The managerial style can also define the company’s overall culture. If the management is hierarchical, it may take longer for production specialists to greenlight an action or talk to a higher-up person, thus elongating the process and adding steps that a smaller or linear company wouldn’t have. The managerial style also defines the freedom and creativity allowed to the company's employees, which also reflects on the workplace culture.

Q: What about EPAM’s own culture?

Olha: EPAM is a company with a very well-established culture. Of course, being a global organization with 50K+ talents worldwide, it’s impossible to keep it entirely uniform, but it has a strong culture around our engineering excellence.

EPAM positions itself as a company with engineering at the core. At EPAM, all of us, even non-technical specialists, understand and are passionate about engineering and innovation. Our team has established role models — our C-level executives — who are known and followed by everyone. Though, it’s not a person or a group of people who sustain the company culture; it’s the conscious decision of all the people working together at EPAM.

Of course, our clients have their own culture and values. For a company, especially a startup, small or medium business, working with a vendor that understands what drives their company is one of the most important aspects of success. EPAM Startups & SMBs has just the right team to understand and evaluate the organization's processes, rituals, and habits.

When launching EPAM Startups & SMBs, we looked into the struggles startups and SMBs face and how those can be addressed by EPAM quality talent. Customer orientation is at the core of working with startups and SMBs. Simply put, we do everything the customer tells us, but we also know how to do things efficiently and can advise clients on how to optimize the process.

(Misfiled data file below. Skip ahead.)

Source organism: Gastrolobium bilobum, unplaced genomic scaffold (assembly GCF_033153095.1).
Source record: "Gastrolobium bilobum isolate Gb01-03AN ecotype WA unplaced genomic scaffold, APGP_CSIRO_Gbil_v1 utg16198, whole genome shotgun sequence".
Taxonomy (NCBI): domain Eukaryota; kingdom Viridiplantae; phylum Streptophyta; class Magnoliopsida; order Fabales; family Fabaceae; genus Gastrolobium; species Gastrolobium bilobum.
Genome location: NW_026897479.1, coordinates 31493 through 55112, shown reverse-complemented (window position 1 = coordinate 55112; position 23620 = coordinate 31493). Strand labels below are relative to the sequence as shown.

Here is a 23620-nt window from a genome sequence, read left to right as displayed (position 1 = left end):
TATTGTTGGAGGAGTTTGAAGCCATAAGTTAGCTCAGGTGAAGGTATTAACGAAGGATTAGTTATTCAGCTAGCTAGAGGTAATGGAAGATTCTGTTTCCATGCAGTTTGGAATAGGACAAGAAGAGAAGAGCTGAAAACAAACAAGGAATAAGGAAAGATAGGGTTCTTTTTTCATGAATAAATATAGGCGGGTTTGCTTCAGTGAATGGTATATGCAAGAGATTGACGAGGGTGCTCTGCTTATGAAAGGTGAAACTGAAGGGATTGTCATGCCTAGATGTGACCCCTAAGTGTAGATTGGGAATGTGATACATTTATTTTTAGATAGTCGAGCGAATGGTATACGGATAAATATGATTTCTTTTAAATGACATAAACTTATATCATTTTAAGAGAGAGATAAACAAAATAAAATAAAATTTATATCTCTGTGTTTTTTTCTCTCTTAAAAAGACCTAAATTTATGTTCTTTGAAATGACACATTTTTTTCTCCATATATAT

Many of our clients, for example, are focused on efficiency. Catering to startups and SMBs, we understand that speed is vital and focus significantly on feature delivery and productivity. Having the option to hire as few as one developer is essential to smaller companies, as well as having complete control over who is joining them, and how these people deliver value, contribute to the product, and fit within their culture.

It’s also important to remember that when you work with distributed teams and manage remote external talent, they have their own local and national cultures. These cultures don’t classify as corporate culture but still affect it.

When new people join the team, they might change the corporate culture. It might not be evident with just one or two people, but if it’s a lot of people, they can start changing culture. Remember, building a good team is not about finding people that are “like you.” People with different mindsets and backgrounds can enrich and strengthen your culture.

When evaluating for culture fit, bear in mind that it’s not only the value that the person brings to the product and the team but also what we can give them.

Olha Bratishcheva, Director of Project Management, EPAM Startups & SMBs on workplace culture and interviewing for cultural fit

Q: Can you train culture fit? If someone’s tech skill set is a great fit, is it possible to train them to fit the company’s culture?

Olha: Culture is not about training, it’s about the environment. If you start to train your culture, you are an army, not a company.

An organization is a living organism. When adding a person, they will adapt to the rituals, functions, and systems. They will embrace how the organization operates and lives in a natural environment. I don’t think you can train values. They should be what people believe in their core or what they are eager to learn.

For example, at EPAM Startups & SMBs, we focus on engineering excellence, so the person joining us should see value in engineering, understand that an engineering mindset is crucial, and take on every opportunity to learn and adapt. The managers, consultants, product owners, operations specialists, and designers that make up our team make a deliberate effort to understand, learn, and embrace the value that EPAM’s engineering excellence offers.

Q: How do you assess cultural fit at EPAM Startups & SMBs?